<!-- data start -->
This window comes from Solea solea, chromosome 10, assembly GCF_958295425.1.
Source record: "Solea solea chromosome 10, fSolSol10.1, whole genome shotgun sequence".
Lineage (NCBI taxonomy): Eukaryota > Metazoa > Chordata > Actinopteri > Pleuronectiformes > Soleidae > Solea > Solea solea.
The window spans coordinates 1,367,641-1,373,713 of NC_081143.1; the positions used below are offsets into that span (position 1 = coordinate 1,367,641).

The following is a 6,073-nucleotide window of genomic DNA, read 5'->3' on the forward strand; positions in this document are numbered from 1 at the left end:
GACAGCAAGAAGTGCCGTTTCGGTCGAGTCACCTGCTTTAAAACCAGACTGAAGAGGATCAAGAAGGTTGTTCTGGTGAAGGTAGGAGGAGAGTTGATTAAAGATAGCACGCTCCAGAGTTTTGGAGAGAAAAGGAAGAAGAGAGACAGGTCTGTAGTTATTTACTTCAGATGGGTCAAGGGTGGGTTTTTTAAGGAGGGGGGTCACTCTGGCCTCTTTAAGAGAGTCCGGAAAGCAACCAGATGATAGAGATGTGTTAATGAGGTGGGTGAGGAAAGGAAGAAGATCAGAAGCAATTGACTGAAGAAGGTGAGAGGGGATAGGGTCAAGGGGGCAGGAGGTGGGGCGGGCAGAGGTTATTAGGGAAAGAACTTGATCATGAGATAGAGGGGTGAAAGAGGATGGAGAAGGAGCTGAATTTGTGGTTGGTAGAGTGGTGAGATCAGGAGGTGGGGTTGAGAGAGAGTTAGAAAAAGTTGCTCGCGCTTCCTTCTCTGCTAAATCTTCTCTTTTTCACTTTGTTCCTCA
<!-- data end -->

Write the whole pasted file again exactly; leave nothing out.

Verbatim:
This window comes from Solea solea, chromosome 10, assembly GCF_958295425.1.
Source record: "Solea solea chromosome 10, fSolSol10.1, whole genome shotgun sequence".
Lineage (NCBI taxonomy): Eukaryota > Metazoa > Chordata > Actinopteri > Pleuronectiformes > Soleidae > Solea > Solea solea.
The window spans coordinates 1,367,641-1,373,713 of NC_081143.1; the positions used below are offsets into that span (position 1 = coordinate 1,367,641).

The following is a 6,073-nucleotide window of genomic DNA, read 5'->3' on the forward strand; positions in this document are numbered from 1 at the left end:
GACAGCAAGAAGTGCCGTTTCGGTCGAGTCACCTGCTTTAAAACCAGACTGAAGAGGATCAAGAAGGTTGTTCTGGTGAAGGTAGGAGGAGAGTTGATTAAAGATAGCACGCTCCAGAGTTTTGGAGAGAAAAGGAAGAAGAGAGACAGGTCTGTAGTTATTTACTTCAGATGGGTCAAGGGTGGGTTTTTTAAGGAGGGGGGTCACTCTGGCCTCTTTAAGAGAGTCCGGAAAGCAACCAGATGATAGAGATGTGTTAATGAGGTGGGTGAGGAAAGGAAGAAGATCAGAAGCAATTGACTGAAGAAGGTGAGAGGGGATAGGGTCAAGGGGGCAGGAGGTGGGGCGGGCAGAGGTTATTAGGGAAAGAACTTGATCATGAGATAGAGGGGTGAAAGAGGATGGAGAAGGAGCTGAATTTGTGGTTGGTAGAGTGGTGAGATCAGGAGGTGGGGTTGAGAGAGAGTTAGAAAAAGTTGCTCGCGCTTCCTTCTCTGCTAAATCTTCTCTTTTTCACTTTGTTCCTCA